Chapter 1: The Opening
Path to Perniciousness
There is no mystic secret
It is the betrayal of the stars
And the sun that rests over the mountain
Shows only phases of an aging moon
We are barefoot on the path of perniciousness
Uneven footing on rutted brown earth
Sweet whiskey of your soiled lips
Are memories as I lay down on this floor
Last night in the dimly lit bar room
Away from the January noon, now so long ago
You became unearthly bound
Beyond the stars and stratosphere
I swear at the lies his injustice
Of drying marrow to the bone
I seek to set fire to this truth
Of infinite lies stretching with smiling stillness
(c) 2017, Ron McFarland
For the seekers. From the reformed doubter. Time, from the very beginning. Segments of each season seem to stutter in our memories. On the strength of memories and nothing more, we live as gatherers. Compiling and pooling. Sorting and categorizing. The gathering of our souvenirs must be shared. Words only outline the collection of wounds and sorrows. Stories provide a simple hue for each rich truth that will be known. Eternity, in it’s grandeur, cannot be rolled up in simple sentiments.
To be honored by, with, and in story is to understand. To separate wheat from chaff, stories harvest essential truths. In the strength of truths, hope surfaces. And hope, like tufts of yawing grass, will always favor the spring sun of honesty. Each phase always offers the vow of truth. In this land and for each truth, the call of the great mystery reaches forward, like fingers of morning sunlight that slowly extend under the forest’s canopy. I walk now far from county roads that gouge the face of this ponderosa forest in Northern Arizona. I seek the sunlight and the truth. This is where the dream of hope begins.
In the afternoon of March 18, 2014, I looked away from the computer screen to the window. A usual early-spring storm was evolving. Tender starter flakes danced outside on gusts of winds. Through the glazed window, I saw that it was twenty-eight degrees, by the thermometer outside. From my desk, the day appeared to be normal. But, I felt out of phase — out of sorts from the rhythm of a typical day. I was the observer of this life. I was of it and not in it. I was the acting interloper set on someone’s stage. This day was the start of my journey. The story unfolds from here. And, in truth, the messages began.
The cell phone rings. I snapped back to this reality. On the screen, I see Tamera is calling. She is the sister of my best friend Shane. On rare occasions, she’d call the office phone or my cell looking for Shane. I’ve known Shane for 30 some-odd years. And Tamera — a few months less than that.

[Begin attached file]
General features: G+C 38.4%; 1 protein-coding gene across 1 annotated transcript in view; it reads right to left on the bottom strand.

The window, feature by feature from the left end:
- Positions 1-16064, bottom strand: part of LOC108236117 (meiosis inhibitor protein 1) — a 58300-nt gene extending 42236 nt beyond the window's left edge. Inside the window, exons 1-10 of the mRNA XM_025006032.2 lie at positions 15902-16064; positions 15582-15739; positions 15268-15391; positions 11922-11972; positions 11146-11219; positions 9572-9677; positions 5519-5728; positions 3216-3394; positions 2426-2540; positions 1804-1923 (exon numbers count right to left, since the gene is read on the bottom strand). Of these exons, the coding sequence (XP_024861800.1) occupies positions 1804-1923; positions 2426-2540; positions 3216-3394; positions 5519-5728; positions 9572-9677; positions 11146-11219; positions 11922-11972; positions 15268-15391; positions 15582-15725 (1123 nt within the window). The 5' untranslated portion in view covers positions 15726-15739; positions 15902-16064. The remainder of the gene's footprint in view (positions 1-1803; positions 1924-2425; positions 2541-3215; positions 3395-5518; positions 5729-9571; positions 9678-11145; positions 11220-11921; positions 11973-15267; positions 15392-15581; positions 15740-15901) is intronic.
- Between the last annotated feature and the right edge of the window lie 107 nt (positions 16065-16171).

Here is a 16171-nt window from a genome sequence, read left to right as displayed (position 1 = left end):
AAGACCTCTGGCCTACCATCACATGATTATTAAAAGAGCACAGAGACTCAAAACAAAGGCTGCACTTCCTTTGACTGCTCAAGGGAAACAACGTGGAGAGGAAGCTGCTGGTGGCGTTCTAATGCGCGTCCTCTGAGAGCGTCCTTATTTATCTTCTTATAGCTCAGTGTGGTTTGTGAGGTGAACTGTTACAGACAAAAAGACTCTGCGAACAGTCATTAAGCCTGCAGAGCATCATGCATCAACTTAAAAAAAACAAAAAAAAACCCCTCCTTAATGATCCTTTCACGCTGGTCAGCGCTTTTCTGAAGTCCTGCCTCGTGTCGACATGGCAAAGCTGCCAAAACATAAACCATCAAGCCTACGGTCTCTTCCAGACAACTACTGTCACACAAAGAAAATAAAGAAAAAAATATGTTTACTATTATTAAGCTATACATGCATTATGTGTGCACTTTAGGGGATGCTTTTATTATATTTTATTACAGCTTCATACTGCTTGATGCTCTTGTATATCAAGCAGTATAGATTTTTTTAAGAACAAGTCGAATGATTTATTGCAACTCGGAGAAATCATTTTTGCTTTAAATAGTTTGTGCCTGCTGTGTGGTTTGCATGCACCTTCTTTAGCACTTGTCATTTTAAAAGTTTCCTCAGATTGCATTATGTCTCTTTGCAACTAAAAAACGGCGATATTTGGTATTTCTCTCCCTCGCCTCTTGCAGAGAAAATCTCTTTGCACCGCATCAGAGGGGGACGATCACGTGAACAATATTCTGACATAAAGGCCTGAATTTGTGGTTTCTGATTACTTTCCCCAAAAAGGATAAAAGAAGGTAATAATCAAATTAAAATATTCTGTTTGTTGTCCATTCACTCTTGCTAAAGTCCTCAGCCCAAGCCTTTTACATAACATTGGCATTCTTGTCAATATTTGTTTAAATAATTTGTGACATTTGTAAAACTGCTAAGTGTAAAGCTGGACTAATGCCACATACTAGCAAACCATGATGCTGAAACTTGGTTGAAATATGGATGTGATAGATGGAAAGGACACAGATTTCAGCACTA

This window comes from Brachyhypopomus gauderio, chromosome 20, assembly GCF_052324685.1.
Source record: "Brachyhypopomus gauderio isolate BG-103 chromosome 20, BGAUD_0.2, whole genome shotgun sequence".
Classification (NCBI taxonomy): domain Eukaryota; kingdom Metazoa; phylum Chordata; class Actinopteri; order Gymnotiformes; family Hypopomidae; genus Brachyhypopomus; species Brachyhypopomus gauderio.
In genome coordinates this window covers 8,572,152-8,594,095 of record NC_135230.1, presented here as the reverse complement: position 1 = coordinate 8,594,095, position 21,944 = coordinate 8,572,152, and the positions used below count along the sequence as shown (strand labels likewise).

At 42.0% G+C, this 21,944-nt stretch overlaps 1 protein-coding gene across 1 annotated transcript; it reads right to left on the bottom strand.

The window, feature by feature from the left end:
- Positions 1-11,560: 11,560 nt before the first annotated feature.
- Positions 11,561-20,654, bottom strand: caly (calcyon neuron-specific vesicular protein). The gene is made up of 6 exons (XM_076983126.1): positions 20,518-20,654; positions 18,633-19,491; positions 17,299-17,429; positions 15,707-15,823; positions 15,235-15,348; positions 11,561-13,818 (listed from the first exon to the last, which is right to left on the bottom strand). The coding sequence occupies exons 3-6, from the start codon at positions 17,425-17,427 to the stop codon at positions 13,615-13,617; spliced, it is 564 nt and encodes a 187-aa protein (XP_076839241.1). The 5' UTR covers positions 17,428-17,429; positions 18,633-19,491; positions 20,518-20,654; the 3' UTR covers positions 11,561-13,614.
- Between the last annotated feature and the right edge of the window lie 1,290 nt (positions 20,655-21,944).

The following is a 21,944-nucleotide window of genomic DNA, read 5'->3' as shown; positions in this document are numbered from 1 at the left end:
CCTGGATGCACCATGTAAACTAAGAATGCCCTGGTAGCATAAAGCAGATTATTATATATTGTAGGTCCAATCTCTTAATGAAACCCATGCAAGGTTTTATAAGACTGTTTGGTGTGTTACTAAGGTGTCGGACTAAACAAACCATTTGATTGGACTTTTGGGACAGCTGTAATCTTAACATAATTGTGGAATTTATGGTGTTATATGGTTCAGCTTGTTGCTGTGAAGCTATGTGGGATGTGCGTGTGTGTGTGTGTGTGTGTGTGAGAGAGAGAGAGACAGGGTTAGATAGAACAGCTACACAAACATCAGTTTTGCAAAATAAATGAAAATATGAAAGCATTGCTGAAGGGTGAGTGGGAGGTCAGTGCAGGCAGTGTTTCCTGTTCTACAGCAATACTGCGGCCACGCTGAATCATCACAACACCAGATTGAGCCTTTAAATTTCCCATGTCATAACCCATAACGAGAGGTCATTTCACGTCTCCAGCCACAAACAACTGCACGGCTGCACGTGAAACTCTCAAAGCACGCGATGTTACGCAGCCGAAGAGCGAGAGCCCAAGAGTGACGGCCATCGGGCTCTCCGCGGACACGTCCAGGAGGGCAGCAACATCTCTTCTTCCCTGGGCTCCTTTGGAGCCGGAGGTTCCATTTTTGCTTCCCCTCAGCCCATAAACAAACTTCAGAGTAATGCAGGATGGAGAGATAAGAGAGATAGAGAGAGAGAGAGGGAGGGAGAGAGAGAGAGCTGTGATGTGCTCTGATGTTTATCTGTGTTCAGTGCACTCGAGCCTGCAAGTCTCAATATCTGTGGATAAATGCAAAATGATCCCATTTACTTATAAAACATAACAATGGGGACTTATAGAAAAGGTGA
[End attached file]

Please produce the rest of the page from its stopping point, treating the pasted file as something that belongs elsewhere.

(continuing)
Tamera had ocean-blue eyes cast of polished sea glass. From an angle, they glowed aqua blue, like the waters over the pearly beaches in the Yucatan. In the Yucatan, lovers lay in twisted repose on rickety wood slat benches. Trellised away from the sun glinting after lovemaking, couples hide in secluded talapas sandwiched in the jungle savanna of palmettos and coconut palms. It was there where I wanted to spend time with Tamera, twisted under the shade of a greying fronds stitched by the sacrament of locals, after the latest hurricane. This is where slight ocean breezes offer an occasional relief away from the heat of lovemaking carcasses. This is where I hoped to be someday.
Tamera moved to southwest New Mexico, to Silver City, shortly after Shane introduced us. I’ve visited Silver three times with Shane. I counted this fact on my fingers, recording each brief encounter with her using the care of an archivist.
Silver is an impoverished mining town. The town is still reaching to gather it’s pantaloons and other undergarments from the floor after many unwanted entanglements by the mining company thugs over the past century. The frail town is nestled in the high-desert of southwest New Mexico. Rickety wood structures built in haste by miners in the late 1800s are weathered grey and leaning. Many of the wood structures have surrendered to the elements of summer torrential thunderstorms and spring time winds. Some lean against crumbling adobe houses built by the Mexican and Chinese immigrants who were enticed by the mining companies to work for one-fifth of the wages paid to white workers.
Southwest New Mexico is a land of rolling hills blanketed by yellow bluestem grass with scatterings of juniper puffs and alligator pine. The crumbling brown sugar town of Silver once hosted brothels, bloody-bucket saloons, and clandestine opium dens in the 1850s, spurred by the rapid influx of miners. Silver gave birth to the legends of Billy the Kid and Madame Mille. It now lays of barren open pit mines.